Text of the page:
Market Analysis of Luxury Goods

By | March 13, 2021

The Luxury Goods Index (LGI) is a measure of the value of luxury goods provided by manufacturers. It is calculated based on the manufacturers prices of the items on the market, their sales prices and other factors. This index was created by The Brand Equity Foundation (BBF), a non-profit group dedicated to improving the quality of the world’s consumer markets. The index attempts to provide a comprehensive analysis of the companies that produce luxury goods and to help evaluate how they fit into the various different economies across the globe. For instance, luxury goods makers in developed countries have to contend with high costs of raw materials and fuel, but those in emerging markets are subject to government price and exchange controls.

In addition to the overall economic factors that affect luxury goods markets, there are also some external factors that determine the value of the good in question. For instance, foreign currencies have a strong effect on the value of luxury goods. The current global crisis has significantly weakened the Swiss Franc against the dollar, resulting in lower export flows and a corresponding reduction in the country’s gross domestic product (GDP). While this has had a significant negative impact on Swiss firms, it is expected that Swiss exporters will rebound and resume growth in the near future, as the Swiss economy hopefully heals from the recent global financial crisis.

Another important factor that is taken into consideration when assigning a value to luxury goods is that country’s political system. As was discussed earlier, countries in Europe and the United States have experienced major political difficulties in the past few years. These problems have affected not only the European Union but also the global economy in a negative way. Economic policies and trade relations are closely linked to each other. If a country’s political standing is no longer positive, then its ability to export goods will be limited, and so its value will decrease.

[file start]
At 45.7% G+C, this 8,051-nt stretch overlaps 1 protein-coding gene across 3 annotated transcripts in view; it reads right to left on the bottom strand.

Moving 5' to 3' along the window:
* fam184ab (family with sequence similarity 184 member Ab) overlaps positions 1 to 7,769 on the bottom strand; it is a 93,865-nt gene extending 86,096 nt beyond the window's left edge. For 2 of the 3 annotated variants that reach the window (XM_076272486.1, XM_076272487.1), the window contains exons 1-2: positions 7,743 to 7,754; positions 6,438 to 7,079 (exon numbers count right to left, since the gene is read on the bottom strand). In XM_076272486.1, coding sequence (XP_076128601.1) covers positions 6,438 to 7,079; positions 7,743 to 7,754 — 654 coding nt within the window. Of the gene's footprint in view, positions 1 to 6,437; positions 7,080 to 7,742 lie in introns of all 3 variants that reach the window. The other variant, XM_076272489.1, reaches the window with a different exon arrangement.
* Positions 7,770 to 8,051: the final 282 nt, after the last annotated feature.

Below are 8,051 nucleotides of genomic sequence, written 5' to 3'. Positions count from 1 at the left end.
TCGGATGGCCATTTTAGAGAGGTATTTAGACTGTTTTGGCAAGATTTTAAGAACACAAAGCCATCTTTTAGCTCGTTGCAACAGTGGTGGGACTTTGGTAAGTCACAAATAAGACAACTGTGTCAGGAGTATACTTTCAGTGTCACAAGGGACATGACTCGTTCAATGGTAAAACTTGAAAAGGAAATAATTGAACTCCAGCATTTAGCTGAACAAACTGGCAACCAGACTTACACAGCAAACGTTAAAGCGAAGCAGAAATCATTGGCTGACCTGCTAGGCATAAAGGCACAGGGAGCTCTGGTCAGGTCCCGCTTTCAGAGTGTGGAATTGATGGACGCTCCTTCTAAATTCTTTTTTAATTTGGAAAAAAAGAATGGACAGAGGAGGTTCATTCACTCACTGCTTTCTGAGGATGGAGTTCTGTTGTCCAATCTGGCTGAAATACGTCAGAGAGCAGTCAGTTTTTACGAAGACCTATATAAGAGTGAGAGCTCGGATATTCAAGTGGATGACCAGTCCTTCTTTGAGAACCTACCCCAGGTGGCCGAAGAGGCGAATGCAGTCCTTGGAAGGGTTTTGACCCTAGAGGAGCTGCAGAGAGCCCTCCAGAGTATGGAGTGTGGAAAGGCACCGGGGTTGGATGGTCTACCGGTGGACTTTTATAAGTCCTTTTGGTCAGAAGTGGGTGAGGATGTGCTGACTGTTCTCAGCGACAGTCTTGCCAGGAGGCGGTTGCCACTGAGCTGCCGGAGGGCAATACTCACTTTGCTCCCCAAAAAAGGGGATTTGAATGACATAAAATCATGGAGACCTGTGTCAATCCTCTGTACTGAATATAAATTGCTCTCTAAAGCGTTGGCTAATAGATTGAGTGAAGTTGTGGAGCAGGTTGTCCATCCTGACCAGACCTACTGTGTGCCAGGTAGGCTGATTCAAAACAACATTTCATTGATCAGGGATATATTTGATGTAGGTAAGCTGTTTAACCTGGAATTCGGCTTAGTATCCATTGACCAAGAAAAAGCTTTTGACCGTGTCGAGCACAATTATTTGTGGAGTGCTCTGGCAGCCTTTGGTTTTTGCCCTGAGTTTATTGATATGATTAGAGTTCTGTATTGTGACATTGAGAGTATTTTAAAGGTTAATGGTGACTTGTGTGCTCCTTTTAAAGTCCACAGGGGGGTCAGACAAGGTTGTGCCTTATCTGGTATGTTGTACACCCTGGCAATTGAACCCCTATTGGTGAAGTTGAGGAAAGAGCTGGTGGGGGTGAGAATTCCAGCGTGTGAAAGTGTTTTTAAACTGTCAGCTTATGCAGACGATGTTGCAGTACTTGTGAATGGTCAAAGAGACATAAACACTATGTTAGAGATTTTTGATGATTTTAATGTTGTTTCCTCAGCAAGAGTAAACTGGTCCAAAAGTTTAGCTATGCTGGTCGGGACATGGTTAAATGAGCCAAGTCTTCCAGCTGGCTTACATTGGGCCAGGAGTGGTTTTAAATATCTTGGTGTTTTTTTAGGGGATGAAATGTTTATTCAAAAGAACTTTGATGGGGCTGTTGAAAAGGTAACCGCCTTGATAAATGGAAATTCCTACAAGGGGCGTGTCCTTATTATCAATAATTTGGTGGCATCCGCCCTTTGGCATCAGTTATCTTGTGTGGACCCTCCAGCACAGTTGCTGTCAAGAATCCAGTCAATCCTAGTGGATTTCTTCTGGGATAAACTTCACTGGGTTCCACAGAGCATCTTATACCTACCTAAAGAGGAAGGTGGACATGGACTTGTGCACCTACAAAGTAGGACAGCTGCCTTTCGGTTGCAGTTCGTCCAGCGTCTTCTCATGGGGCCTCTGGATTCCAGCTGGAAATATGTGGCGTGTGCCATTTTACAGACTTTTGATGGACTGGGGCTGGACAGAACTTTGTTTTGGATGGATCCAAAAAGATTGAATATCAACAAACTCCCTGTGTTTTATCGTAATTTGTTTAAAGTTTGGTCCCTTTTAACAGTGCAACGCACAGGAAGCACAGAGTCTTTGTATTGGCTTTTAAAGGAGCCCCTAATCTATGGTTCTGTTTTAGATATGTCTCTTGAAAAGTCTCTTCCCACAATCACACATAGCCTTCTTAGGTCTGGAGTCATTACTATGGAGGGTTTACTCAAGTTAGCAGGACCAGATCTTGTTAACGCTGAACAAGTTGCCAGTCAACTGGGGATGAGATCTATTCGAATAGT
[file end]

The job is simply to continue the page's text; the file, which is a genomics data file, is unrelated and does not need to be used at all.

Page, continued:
The Luxury Goods Index calculates two components – market price and cost of acquisition. Market prices are expressed in terms of the foreign exchange traded by consumers for imported goods. This calculation factors in current exchange rates, and the current value of the country’s principal currency. Cost of acquisition takes into account the cost of production or development of luxury goods. Luxury goods producers take into account a wide variety of factors when calculating their costs of production, including geography, demographics, timing and expertise of the various staff, and technology.

A good indicator of the country’s economic health is the level of disposable income available to households. The Purchasing Managers Index (PMI) gives a ratio of disposable income to total income, which can indicate whether households are indeed overburdened. Conversely, an index called Purchasing Managers Index (PMI) indicates that households have enough disposable income to allow them to purchase the goods they need. Purchasing Managers Index is based on the ratios between total income and the cost of production, including reinvestment. It can also measure whether households have sufficient savings to allow them to purchase luxury goods.

Many countries with growing economies have falling levels of Purchasing Managers Index; conversely, many countries with shrinking economies are experiencing rising Purchasing Managers Index. Purchasing Managers Index is affected by different economic variables including: consumer sentiment, political stability, the quality of the local currency, inflation, the role of the foreign exchange market, international trade flows, trade balances, and political stability. Purchasing Manager Indexes tends to be negative when there are imbalances between demand and supply. For instance, when there is excess inventory, the cost of goods tend to increase because of higher demand.

Purchasing Managers Index can also measure the strength of the domestic demand in relation to the strength of the export market. This index measures the gap between the value of imported goods and the value of domestically sourced goods. In order to create a luxury-goods stock, a market analysis should be carried out to determine the relative strength of the imported goods against the domestic production.

The Luxury Goods Stock Indices is based on historical data and current economic variables. Historical data is available from the past 3 months to the last 6 months for Purchasing Managers Index, Inventory Price Index, Consumer Price Index, and Producer Price Index. Current data can be obtained from the last 7 years for the Purchasing Managers Index, Inventory Price Index, Consumer Price Index, Producer Price Index, and the Balance of Payments Index. The index is formulated to give a common price for listed items that can be bought and sold across time in the same market. It is a dynamic measure that is updated regularly to facilitate trading and prevent stock market crashes.